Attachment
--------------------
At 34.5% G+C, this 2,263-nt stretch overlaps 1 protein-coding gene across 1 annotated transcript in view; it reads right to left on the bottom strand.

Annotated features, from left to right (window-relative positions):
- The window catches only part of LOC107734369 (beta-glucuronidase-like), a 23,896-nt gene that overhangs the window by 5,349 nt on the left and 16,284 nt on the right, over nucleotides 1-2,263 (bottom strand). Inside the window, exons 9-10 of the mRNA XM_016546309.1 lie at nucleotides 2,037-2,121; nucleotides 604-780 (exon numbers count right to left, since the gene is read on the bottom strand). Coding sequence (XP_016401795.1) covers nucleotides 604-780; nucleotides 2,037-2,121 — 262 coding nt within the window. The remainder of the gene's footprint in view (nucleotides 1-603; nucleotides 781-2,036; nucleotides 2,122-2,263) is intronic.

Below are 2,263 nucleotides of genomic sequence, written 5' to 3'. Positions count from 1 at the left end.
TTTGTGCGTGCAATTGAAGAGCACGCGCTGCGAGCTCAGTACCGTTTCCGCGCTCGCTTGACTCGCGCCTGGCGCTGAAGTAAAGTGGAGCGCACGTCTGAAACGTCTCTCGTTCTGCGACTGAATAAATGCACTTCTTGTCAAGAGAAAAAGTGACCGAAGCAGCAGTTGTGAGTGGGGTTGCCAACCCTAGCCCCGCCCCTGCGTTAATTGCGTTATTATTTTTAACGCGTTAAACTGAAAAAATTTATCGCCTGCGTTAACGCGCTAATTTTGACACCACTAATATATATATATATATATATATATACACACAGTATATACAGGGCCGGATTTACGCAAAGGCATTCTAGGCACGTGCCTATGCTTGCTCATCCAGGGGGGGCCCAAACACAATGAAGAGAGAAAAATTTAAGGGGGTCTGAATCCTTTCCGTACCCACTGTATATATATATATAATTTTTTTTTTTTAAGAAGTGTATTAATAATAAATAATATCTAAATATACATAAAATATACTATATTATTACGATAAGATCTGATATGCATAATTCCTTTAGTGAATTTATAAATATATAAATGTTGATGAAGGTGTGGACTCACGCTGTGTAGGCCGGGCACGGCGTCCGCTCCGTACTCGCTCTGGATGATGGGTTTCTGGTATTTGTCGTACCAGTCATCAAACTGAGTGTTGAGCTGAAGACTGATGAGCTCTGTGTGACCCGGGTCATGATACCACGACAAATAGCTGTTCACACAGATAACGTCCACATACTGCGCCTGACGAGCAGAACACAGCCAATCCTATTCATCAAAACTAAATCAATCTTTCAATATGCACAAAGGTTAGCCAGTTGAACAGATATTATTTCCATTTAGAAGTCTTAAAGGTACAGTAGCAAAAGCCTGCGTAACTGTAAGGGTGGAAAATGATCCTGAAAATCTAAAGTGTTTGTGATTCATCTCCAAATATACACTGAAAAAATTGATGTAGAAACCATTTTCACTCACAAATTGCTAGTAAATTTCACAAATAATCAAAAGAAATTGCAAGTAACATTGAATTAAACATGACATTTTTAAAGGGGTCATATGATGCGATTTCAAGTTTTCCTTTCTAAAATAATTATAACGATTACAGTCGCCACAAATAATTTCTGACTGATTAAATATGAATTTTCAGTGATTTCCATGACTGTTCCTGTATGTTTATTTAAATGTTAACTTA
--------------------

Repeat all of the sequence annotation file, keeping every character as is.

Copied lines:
At 34.5% G+C, this 2,263-nt stretch overlaps 1 protein-coding gene across 1 annotated transcript in view; it reads right to left on the bottom strand.

Annotated features, from left to right (window-relative positions):
- The window catches only part of LOC107734369 (beta-glucuronidase-like), a 23,896-nt gene that overhangs the window by 5,349 nt on the left and 16,284 nt on the right, over nucleotides 1-2,263 (bottom strand). Inside the window, exons 9-10 of the mRNA XM_016546309.1 lie at nucleotides 2,037-2,121; nucleotides 604-780 (exon numbers count right to left, since the gene is read on the bottom strand). Coding sequence (XP_016401795.1) covers nucleotides 604-780; nucleotides 2,037-2,121 — 262 coding nt within the window. The remainder of the gene's footprint in view (nucleotides 1-603; nucleotides 781-2,036; nucleotides 2,122-2,263) is intronic.

Below are 2,263 nucleotides of genomic sequence, written 5' to 3'. Positions count from 1 at the left end.
TTTGTGCGTGCAATTGAAGAGCACGCGCTGCGAGCTCAGTACCGTTTCCGCGCTCGCTTGACTCGCGCCTGGCGCTGAAGTAAAGTGGAGCGCACGTCTGAAACGTCTCTCGTTCTGCGACTGAATAAATGCACTTCTTGTCAAGAGAAAAAGTGACCGAAGCAGCAGTTGTGAGTGGGGTTGCCAACCCTAGCCCCGCCCCTGCGTTAATTGCGTTATTATTTTTAACGCGTTAAACTGAAAAAATTTATCGCCTGCGTTAACGCGCTAATTTTGACACCACTAATATATATATATATATATATATATACACACAGTATATACAGGGCCGGATTTACGCAAAGGCATTCTAGGCACGTGCCTATGCTTGCTCATCCAGGGGGGGCCCAAACACAATGAAGAGAGAAAAATTTAAGGGGGTCTGAATCCTTTCCGTACCCACTGTATATATATATATAATTTTTTTTTTTTAAGAAGTGTATTAATAATAAATAATATCTAAATATACATAAAATATACTATATTATTACGATAAGATCTGATATGCATAATTCCTTTAGTGAATTTATAAATATATAAATGTTGATGAAGGTGTGGACTCACGCTGTGTAGGCCGGGCACGGCGTCCGCTCCGTACTCGCTCTGGATGATGGGTTTCTGGTATTTGTCGTACCAGTCATCAAACTGAGTGTTGAGCTGAAGACTGATGAGCTCTGTGTGACCCGGGTCATGATACCACGACAAATAGCTGTTCACACAGATAACGTCCACATACTGCGCCTGACGAGCAGAACACAGCCAATCCTATTCATCAAAACTAAATCAATCTTTCAATATGCACAAAGGTTAGCCAGTTGAACAGATATTATTTCCATTTAGAAGTCTTAAAGGTACAGTAGCAAAAGCCTGCGTAACTGTAAGGGTGGAAAATGATCCTGAAAATCTAAAGTGTTTGTGATTCATCTCCAAATATACACTGAAAAAATTGATGTAGAAACCATTTTCACTCACAAATTGCTAGTAAATTTCACAAATAATCAAAAGAAATTGCAAGTAACATTGAATTAAACATGACATTTTTAAAGGGGTCATATGATGCGATTTCAAGTTTTCCTTTCTAAAATAATTATAACGATTACAGTCGCCACAAATAATTTCTGACTGATTAAATATGAATTTTCAGTGATTTCCATGACTGTTCCTGTATGTTTATTTAAATGTTAACTTA